Beautiful appearance? All a matter of opinion!

Lettering Beyoutiful with emphasis on You (You) to emphasize the individual beauty

Spotless, healthy, smooth, rosy, plump, fine-pored ... The concert of wishes around the perfect skin needs a full-grown symphony orchestra to meet the demands. At least if you aim for the current zeitgeist. The emphasis is on "current", because what is considered beautiful is not only in the eye of the beholder, but also in the respective time. Beauty ideals are a cultural phenomenon and change with the prevailing lifestyles and guiding principles of their era. In this article, we take a closer look at what has happened in this regard over the last 150 years - and what role today's modern media play in this.

Beauty is the trend - always has been

If you like, beauty is nothing more than a fad. An example: The waist circumference of a model today is around 60 centimeters. The most famous German fashion export - Heidi Klum - is even said to reach 65. As recently as the 1950s, 54 centimeters was considered ideal for the famous "wasp waist." A good 100 years earlier, ladies' waists were even supposed to be so slim that two men's hands could encompass them. It's not much different with beautiful skin. In Europe today, a natural, youthful appearance and a light tan characterize a flawless complexion. Today, a moderately tanned complexion is more proof that one can afford to relax - work is mostly done indoors. Anyone who looks too pale is quickly seen as tired or sickly.

Corpse pallor as a beauty ideal

In the Rococo period, both ladies and gentlemen would have turned up their noses at this. In the 18th century, a distinguished pallor was en vogue. Tanned skin was only worn by the poor rural population who had to work physically outdoors. This changed only in the 1960s, when the better-off began to treat themselves to vacations on the Mediterranean. In the Rococo period, the preferred way to achieve a light complexion was to apply a generous amount of powder - or even to use much more drastic means: Invented in antiquity, bleaching creams were still used into the 19th century. They contained toxic lead white, sometimes mercury, and gave many a lady a corpse pallor - in the truest sense of the word.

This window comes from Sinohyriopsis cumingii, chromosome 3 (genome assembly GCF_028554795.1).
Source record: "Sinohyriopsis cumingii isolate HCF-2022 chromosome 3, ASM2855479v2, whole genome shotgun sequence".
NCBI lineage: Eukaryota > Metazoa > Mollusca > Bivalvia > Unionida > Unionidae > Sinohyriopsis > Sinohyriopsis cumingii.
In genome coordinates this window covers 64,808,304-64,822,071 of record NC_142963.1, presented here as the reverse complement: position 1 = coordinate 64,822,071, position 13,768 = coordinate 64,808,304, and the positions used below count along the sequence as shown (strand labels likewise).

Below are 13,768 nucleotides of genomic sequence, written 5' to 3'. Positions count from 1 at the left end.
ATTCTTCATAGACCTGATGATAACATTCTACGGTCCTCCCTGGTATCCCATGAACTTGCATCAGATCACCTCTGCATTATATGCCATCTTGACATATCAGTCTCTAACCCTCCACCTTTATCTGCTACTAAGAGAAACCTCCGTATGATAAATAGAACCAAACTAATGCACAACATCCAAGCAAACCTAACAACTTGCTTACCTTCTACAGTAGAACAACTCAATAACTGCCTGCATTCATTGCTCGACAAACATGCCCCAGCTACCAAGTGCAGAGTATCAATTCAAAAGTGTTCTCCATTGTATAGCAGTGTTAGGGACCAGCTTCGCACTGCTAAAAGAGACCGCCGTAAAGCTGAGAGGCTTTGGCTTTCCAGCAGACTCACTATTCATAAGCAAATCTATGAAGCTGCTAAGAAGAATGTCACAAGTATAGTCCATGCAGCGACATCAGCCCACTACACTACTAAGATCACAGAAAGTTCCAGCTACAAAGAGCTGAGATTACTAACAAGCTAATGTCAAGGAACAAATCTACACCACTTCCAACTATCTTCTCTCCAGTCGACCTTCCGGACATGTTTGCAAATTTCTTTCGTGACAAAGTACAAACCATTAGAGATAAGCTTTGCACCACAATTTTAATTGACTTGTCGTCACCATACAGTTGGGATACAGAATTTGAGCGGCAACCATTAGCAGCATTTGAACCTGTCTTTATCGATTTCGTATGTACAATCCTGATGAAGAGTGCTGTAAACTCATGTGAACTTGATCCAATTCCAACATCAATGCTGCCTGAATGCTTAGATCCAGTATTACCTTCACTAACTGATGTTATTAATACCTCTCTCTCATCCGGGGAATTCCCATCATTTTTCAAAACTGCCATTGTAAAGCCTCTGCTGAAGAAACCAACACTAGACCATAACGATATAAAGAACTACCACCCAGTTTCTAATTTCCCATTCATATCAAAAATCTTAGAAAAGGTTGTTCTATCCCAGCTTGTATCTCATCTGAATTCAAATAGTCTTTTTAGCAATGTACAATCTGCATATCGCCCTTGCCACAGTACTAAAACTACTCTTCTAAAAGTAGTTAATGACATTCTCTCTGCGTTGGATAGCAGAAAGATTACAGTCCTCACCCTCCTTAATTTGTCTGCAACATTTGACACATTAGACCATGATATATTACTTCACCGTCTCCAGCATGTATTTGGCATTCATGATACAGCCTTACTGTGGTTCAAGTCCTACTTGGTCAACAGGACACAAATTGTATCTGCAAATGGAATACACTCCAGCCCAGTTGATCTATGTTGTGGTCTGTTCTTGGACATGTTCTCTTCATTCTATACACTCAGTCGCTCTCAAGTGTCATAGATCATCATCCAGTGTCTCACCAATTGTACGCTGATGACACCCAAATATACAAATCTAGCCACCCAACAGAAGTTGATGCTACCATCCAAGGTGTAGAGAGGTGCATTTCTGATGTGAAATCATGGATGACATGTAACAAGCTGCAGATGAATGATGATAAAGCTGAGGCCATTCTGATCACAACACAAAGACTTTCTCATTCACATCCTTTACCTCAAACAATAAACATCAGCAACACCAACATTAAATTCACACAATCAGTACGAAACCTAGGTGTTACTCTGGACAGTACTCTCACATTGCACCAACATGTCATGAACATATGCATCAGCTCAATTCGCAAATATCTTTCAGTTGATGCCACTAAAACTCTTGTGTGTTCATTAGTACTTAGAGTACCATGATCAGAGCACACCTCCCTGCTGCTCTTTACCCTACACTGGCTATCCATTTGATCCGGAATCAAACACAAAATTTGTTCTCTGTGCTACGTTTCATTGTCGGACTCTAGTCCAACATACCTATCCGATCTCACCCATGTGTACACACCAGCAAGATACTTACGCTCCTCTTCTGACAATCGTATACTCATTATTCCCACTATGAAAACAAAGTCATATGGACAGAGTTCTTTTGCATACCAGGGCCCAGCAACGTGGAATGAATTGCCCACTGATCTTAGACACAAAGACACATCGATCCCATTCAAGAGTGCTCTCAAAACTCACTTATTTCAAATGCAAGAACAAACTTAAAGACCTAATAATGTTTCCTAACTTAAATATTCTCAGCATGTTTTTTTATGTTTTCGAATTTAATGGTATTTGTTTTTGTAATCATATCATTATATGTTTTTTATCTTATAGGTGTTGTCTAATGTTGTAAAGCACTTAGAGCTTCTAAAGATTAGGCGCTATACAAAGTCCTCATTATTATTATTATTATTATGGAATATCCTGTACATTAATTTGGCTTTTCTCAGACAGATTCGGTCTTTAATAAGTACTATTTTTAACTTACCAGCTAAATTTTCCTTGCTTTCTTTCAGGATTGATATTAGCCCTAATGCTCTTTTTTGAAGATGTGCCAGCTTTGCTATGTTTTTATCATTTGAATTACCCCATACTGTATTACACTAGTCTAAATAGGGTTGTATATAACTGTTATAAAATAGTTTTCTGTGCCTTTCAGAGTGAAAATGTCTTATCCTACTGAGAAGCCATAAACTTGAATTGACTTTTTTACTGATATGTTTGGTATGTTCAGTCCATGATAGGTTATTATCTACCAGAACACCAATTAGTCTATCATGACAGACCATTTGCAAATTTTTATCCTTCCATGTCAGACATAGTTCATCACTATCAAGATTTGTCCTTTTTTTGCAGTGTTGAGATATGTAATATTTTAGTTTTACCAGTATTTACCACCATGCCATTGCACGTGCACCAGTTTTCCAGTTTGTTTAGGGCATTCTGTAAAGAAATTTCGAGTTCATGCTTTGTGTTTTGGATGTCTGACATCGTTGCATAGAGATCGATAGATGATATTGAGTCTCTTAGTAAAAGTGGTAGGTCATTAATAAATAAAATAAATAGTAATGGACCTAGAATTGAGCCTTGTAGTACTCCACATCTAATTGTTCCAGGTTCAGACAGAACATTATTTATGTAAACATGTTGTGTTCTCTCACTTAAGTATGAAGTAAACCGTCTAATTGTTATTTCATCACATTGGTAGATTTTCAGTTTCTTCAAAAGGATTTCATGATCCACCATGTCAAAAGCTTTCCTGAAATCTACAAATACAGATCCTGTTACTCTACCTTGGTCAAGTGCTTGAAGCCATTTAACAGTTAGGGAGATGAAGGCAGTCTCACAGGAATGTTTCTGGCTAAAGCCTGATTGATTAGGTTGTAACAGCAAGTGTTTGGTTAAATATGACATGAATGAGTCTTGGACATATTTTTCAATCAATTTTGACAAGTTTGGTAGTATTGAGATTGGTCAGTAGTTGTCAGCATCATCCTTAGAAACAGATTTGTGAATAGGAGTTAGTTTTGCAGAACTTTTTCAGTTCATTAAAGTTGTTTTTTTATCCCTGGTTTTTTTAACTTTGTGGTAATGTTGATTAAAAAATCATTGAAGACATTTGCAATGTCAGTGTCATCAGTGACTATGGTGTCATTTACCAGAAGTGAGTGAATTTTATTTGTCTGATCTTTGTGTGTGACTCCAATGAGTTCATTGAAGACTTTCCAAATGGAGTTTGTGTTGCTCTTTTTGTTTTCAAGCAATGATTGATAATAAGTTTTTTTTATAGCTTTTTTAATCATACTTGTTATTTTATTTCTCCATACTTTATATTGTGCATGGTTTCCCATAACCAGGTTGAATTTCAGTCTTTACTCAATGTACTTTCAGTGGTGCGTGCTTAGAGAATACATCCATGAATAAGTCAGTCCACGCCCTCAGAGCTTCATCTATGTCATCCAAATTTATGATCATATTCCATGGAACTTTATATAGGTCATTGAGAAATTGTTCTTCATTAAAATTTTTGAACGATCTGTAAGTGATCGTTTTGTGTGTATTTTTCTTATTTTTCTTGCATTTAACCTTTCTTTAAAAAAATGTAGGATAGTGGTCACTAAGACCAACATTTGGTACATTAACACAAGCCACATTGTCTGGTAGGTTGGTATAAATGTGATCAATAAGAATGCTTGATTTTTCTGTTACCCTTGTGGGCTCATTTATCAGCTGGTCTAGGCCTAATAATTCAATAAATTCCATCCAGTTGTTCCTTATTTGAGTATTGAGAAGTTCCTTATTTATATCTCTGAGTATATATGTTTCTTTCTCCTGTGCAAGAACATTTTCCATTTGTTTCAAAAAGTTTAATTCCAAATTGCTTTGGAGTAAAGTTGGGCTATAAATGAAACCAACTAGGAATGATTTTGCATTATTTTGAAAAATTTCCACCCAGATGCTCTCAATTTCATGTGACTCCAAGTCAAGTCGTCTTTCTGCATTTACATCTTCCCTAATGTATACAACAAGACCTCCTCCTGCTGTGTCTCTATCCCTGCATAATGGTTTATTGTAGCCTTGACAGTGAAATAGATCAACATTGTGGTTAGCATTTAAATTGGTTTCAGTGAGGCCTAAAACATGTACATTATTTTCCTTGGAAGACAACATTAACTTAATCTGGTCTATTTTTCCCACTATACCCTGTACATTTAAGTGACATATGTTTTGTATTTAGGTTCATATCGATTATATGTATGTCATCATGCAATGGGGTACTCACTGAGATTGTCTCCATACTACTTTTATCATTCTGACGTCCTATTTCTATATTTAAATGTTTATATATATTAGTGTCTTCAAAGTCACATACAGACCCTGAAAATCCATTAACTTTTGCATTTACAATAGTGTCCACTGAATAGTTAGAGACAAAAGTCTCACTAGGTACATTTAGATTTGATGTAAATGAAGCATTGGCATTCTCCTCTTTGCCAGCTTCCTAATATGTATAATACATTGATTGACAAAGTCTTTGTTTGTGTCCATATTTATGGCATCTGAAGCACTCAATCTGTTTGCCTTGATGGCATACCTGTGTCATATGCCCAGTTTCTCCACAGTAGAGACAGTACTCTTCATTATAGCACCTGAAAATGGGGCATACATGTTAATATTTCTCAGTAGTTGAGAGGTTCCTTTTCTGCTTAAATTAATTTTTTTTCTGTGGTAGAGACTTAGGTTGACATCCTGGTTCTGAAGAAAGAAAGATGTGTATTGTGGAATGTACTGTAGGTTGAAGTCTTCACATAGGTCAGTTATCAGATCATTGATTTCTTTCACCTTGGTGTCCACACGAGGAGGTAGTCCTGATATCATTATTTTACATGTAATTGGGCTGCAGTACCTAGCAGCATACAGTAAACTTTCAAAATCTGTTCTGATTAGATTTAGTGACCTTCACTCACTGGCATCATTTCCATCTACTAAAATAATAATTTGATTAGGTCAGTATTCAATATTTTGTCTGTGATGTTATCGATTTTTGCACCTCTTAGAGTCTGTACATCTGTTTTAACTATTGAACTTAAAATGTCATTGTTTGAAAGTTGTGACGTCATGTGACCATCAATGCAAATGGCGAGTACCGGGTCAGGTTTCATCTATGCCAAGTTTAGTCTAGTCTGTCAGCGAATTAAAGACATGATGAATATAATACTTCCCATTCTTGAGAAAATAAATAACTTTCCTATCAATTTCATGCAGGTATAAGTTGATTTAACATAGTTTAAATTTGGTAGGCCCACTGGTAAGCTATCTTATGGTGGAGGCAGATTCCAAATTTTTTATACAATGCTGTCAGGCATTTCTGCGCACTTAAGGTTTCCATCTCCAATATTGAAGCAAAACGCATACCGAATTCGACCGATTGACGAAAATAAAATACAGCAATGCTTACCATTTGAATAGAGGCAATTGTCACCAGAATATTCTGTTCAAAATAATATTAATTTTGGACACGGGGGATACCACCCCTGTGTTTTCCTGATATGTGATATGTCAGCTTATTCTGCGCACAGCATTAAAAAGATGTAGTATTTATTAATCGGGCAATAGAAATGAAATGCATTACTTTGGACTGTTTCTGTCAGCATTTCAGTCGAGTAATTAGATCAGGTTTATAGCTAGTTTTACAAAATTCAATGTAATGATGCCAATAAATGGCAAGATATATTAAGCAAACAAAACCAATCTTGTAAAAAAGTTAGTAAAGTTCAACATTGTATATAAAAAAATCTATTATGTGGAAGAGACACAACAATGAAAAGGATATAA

As a contrast, one gave neat rouge on the cheeks - this even applied to old people and children. There was no trace of naturalness! People stayed at least as far away from the sink as they did from the sun. Bathing was virtually frowned upon as unhealthy. Dirt and old makeup inflamed areas and skin impurities were quickly covered with a mouche. These were beauty patches made of black fabric in the shape of hearts, crescent moons or stars. Unpleasant body odor was covered with perfume in large quantities.

Pale or tanned? 50 Shades of Beauty.

Even today, there are still many different ideas about what constitutes beautiful skin, especially which skin tone is considered particularly attractive. For this, we just have to look a little beyond national borders. In contrast to the German ideal of beauty, women in Japan, Korea and China strive for skin as "transparent as snow" and protect themselves from the sun's tanning rays with coverings that sometimes seem abstruse to us. In Japan, there is even sunscreen with a sun protection factor of 130. Skin bleaching products are also still a big issue, albeit with ingredients that are no longer quite as radical as those described above. And a gigantic business: in 2018, global sales are said to have been 17 billion euros. Healthy these creams and masks are still not. Tests have even detected formaldehyde in some products, which is otherwise used in furniture production. In India, too, it is noticeable that the winners of the nationwide beauty pageant have lighter-than-average skin. In personal ads, men looking to get married often want a candidate with "fair skin. Perhaps it has something to do with the country's colonial history. After all, for a long time the ruling class, endowed with power, was European, i.e. occupied by people whose skin tone was significantly lighter than the skin tone of the Indian population at that time.

Wrinkle free is all the same